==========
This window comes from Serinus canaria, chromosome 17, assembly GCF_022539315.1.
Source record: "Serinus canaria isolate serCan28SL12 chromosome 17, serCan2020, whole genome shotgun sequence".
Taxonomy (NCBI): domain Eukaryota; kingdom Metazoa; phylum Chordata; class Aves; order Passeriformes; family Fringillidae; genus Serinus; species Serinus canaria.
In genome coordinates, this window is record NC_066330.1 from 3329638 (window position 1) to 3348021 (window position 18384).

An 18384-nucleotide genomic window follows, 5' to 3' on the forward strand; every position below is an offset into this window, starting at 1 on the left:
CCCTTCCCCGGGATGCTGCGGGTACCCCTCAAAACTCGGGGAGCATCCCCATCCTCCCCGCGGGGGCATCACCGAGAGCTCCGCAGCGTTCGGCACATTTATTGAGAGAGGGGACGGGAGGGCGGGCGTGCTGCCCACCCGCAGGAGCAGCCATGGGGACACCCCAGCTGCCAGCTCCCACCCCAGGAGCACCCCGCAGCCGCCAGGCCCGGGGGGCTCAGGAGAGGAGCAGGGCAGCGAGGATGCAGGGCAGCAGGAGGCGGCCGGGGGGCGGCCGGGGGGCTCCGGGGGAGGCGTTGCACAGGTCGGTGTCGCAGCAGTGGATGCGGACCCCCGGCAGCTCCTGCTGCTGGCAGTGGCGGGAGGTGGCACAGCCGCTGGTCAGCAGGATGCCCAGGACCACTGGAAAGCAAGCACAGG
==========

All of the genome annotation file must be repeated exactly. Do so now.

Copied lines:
This window comes from Serinus canaria, chromosome 17, assembly GCF_022539315.1.
Source record: "Serinus canaria isolate serCan28SL12 chromosome 17, serCan2020, whole genome shotgun sequence".
Taxonomy (NCBI): domain Eukaryota; kingdom Metazoa; phylum Chordata; class Aves; order Passeriformes; family Fringillidae; genus Serinus; species Serinus canaria.
In genome coordinates, this window is record NC_066330.1 from 3329638 (window position 1) to 3348021 (window position 18384).

An 18384-nucleotide genomic window follows, 5' to 3' on the forward strand; every position below is an offset into this window, starting at 1 on the left:
CCCTTCCCCGGGATGCTGCGGGTACCCCTCAAAACTCGGGGAGCATCCCCATCCTCCCCGCGGGGGCATCACCGAGAGCTCCGCAGCGTTCGGCACATTTATTGAGAGAGGGGACGGGAGGGCGGGCGTGCTGCCCACCCGCAGGAGCAGCCATGGGGACACCCCAGCTGCCAGCTCCCACCCCAGGAGCACCCCGCAGCCGCCAGGCCCGGGGGGCTCAGGAGAGGAGCAGGGCAGCGAGGATGCAGGGCAGCAGGAGGCGGCCGGGGGGCGGCCGGGGGGCTCCGGGGGAGGCGTTGCACAGGTCGGTGTCGCAGCAGTGGATGCGGACCCCCGGCAGCTCCTGCTGCTGGCAGTGGCGGGAGGTGGCACAGCCGCTGGTCAGCAGGATGCCCAGGACCACTGGAAAGCAAGCACAGG